Culture Blog: A new direction for The Hunger Games saga


Lionsgate/Murray Close

President Snow was portrayed by Donald Sutherland in ‘The Hunger Games’ film saga.

Leeann Figueroa, Contributor

Suzanne Collins seems to have taken a cue from Star Wars as the spotlight of her highly anticipated Hunger Games prequel, The Ballad of Songbirds and Snakes, focuses the story on the cunning Cornelius Snow. Readers and movie-goers have only seen Snow as the astute oppressor that heroine Katniss Everdeen resists throughout the original trilogy. However, it seems that this time around Collins is ready to place a new light upon the previous antagonist. 

Taking place roughly five decades prior to The Hunger Games timeline, the novel focuses upon the early time of the games where the Capitol struggles to increase viewership of the gruesome tournament. Using the tactic of mentorship, advisors are assigned to each tribute for the first time –  and the budding Snow is one of twenty-four chosen.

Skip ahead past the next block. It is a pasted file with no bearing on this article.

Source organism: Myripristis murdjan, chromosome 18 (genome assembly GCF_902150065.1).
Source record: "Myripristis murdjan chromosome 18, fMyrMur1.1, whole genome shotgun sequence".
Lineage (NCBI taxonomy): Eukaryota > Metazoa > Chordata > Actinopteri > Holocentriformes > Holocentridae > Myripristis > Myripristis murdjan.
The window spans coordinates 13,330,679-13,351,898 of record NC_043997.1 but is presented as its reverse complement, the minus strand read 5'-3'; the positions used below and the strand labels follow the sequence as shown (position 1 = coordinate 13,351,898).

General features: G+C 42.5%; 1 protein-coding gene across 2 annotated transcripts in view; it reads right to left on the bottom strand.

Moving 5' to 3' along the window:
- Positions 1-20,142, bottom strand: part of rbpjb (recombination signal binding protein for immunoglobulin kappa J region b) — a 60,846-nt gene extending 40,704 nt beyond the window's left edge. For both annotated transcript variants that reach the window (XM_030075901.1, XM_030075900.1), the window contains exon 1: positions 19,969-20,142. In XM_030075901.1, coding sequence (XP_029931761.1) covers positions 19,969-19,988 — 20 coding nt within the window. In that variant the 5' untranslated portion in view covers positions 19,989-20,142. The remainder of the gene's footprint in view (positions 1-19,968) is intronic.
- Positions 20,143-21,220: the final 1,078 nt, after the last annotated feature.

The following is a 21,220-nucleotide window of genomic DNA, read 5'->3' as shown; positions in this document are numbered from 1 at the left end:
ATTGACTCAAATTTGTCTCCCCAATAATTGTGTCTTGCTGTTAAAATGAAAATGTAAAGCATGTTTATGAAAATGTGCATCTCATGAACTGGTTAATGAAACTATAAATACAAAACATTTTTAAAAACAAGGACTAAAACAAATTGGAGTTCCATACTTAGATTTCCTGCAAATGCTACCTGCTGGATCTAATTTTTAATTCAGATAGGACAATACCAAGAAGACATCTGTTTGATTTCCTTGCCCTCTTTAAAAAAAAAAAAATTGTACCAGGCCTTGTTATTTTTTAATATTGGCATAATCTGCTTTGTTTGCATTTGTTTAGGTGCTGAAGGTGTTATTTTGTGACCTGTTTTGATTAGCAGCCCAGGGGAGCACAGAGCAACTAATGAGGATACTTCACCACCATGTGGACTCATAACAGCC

As displayed in the original story, not all districts that tributes are pulled from have the best relationship with the Capitol, a harsh reality reflected in the quality of life for the citizens of Panem. The further the distance (and thus the higher the number) between the two, the worse the District is treated. Snow’s hopes for a lower district tribute are crushed as his name and mentee are announced last: a girl from District 12. 

The strange parallel Collin’s has put forth within the snippet released early this afternoon has already found criticism from some as fans as they compare the novel’s plot arc of how “good turned evil” to that found in the early 2000’s Star Wars prequels. Despite the similarities, coincidental or not, Collins has managed to produce stories with her original trilogy that captivated millions, in ink and on screen. Scheduled to release this May, The Ballad of Songbirds and Snakes seems to be a fascinating antithesis that will once again engross Collins’ readers.